It seems that gardeners and the public can't get enough of wildflower and naturalistic plantings, as a recent event at Wisley proved
Our training day for professionals
last week proved a huge success. Attended by head gardeners, garden designers, land managers and those working for local authorities, the event reached a wide range of people who had come to learn and share knowledge about using wildflowers in a horticultural context.
When not managing the Plants for Bugs
project, my role allows me to engage with gardeners from all fields. A topic that has been at the front of my mind for over a year is that of wildflower use in gardens and green spaces. Links to loss of wildflowers in the countryside and declines in our insect pollinators are now well recognised. But naturalistic plantings are good for humans too
. They've been used to help reduce anti-social behaviour in urban areas and give communities a sense of well-being.
An entertaining talk from Matthew Wilson on "Designing the Wild" kicked off the day. Morning talks from my RHS colleague James Armitage on "What is a Wildflower", Sue France (Director of Pictorial Meadows) on "Getting to Grips with Dynamic Communities", James Hewetson-Brown (Wildflower Turf UK) on "Guaranteeing Wildflower Establishment – A Practical Insight" and Teija Ahjokoski (Bristol City Council Horticulture) on "Floral Meadows in the Public Eye – a Local Authority Perspective". Teija's work tied in with a pollinator initiative called 'Get Bristol Buzzing' which has some useful online resources for pollinator-friendly meadow establishment.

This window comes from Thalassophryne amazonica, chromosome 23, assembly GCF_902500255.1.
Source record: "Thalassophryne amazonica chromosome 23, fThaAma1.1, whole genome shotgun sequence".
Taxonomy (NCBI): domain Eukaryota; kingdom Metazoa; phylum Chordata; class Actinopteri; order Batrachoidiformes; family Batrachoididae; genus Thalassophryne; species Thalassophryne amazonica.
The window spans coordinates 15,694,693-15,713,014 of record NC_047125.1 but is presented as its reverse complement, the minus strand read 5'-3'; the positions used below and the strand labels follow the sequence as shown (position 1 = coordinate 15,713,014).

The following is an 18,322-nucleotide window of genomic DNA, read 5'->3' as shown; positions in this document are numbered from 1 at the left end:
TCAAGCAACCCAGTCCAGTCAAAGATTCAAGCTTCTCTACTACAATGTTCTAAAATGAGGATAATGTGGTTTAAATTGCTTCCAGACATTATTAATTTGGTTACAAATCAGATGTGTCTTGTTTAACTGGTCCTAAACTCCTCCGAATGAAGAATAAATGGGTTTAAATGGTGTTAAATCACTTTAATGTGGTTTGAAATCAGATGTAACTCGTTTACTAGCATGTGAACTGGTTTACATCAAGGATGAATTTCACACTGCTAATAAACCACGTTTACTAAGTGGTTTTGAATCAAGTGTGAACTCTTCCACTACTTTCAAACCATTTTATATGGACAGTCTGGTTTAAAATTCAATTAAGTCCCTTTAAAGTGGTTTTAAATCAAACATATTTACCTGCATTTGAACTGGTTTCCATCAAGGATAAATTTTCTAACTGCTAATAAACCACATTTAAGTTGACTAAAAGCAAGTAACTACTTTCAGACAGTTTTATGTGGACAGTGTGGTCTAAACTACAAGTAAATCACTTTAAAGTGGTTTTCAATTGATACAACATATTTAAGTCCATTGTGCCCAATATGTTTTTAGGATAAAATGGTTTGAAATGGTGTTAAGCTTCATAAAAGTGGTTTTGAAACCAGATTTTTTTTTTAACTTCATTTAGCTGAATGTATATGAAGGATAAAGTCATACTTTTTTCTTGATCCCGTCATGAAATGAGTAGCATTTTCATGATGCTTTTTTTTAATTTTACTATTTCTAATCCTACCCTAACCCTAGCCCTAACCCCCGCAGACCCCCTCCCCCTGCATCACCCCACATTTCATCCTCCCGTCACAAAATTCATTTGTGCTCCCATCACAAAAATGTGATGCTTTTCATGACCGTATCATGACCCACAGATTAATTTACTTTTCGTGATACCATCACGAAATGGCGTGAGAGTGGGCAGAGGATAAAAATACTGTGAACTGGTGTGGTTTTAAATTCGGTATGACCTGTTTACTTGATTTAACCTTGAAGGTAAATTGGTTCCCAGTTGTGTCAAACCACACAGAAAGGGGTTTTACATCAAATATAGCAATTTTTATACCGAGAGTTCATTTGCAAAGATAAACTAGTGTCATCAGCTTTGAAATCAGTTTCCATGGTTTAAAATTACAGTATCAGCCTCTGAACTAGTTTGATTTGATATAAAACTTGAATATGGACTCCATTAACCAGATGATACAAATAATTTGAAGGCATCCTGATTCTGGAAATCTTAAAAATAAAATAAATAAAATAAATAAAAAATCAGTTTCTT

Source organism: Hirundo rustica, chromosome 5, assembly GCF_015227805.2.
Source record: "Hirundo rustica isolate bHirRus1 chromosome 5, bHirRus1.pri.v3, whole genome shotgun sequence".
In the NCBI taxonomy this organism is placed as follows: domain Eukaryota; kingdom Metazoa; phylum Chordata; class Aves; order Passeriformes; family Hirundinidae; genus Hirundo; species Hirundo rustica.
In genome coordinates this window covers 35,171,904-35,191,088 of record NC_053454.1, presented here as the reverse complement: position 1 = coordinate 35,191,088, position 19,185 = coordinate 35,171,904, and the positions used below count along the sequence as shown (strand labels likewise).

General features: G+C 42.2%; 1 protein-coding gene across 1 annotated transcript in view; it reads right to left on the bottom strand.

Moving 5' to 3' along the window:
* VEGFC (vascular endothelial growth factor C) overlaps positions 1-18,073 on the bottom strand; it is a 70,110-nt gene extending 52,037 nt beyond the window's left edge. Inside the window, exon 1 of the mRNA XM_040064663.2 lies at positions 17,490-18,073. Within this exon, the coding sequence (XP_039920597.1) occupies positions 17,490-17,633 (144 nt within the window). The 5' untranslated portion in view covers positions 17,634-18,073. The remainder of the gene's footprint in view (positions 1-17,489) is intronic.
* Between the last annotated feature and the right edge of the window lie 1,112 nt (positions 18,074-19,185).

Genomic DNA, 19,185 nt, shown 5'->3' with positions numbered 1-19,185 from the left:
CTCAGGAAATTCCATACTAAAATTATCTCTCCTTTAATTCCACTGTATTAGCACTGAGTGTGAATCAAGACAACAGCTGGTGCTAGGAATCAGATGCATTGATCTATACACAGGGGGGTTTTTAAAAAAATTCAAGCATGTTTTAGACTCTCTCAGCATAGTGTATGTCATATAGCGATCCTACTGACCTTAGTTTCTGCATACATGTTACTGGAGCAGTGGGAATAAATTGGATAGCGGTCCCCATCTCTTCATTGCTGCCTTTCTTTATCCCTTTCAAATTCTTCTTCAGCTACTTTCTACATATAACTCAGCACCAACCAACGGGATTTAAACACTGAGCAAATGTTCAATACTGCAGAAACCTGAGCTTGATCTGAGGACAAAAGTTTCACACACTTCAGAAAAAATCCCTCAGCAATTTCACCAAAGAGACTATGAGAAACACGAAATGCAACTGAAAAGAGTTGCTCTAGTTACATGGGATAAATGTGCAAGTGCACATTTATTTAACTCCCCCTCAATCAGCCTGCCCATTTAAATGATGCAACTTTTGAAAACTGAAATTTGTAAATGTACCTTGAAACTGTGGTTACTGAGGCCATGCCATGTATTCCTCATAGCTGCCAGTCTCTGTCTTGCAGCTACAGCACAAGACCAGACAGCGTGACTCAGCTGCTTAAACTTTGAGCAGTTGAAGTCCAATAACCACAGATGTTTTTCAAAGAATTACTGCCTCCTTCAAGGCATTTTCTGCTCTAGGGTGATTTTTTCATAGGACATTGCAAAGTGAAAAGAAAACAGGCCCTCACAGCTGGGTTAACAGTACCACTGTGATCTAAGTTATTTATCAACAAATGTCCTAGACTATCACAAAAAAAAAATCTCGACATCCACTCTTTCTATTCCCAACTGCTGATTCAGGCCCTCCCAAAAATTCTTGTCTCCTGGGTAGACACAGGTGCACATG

After lunch James Hewetson-Brown, (who recently worked with designer Dan Pearson on his Best in Show Chelsea show garden), gave a demo of their turf laying and introduced a new product, Wildflower Earth.
The seed/compost mix could be applied straight on to bare soil, reducing the need for machinery/skilled operatives and undersirable weeds being turned up in the seed bank. It was particularly of interest to those working in local authorities seeking a cheaper alternative to the turf but a guaranteed germination.
Walking on the wild side of Wisley
Garden tours highlighted areas at RHS Garden Wisley where wildflowers, naturalised bulbs and ornamental annual mixes were all being used to great effect.
Delegates quizzed staff about their management of such plantings. The day finished with a sharing session from representatives from all four RHS Gardens, revealing the true breadth of wildflowers in use at the RHS, from orchid meadows at Rosemoor and wildflower swales at Harlow Carr, to the Big Sky Meadows that are being constructed at Hyde Hall with Professor James Hitchmough.
Read about the Plants for Bugs study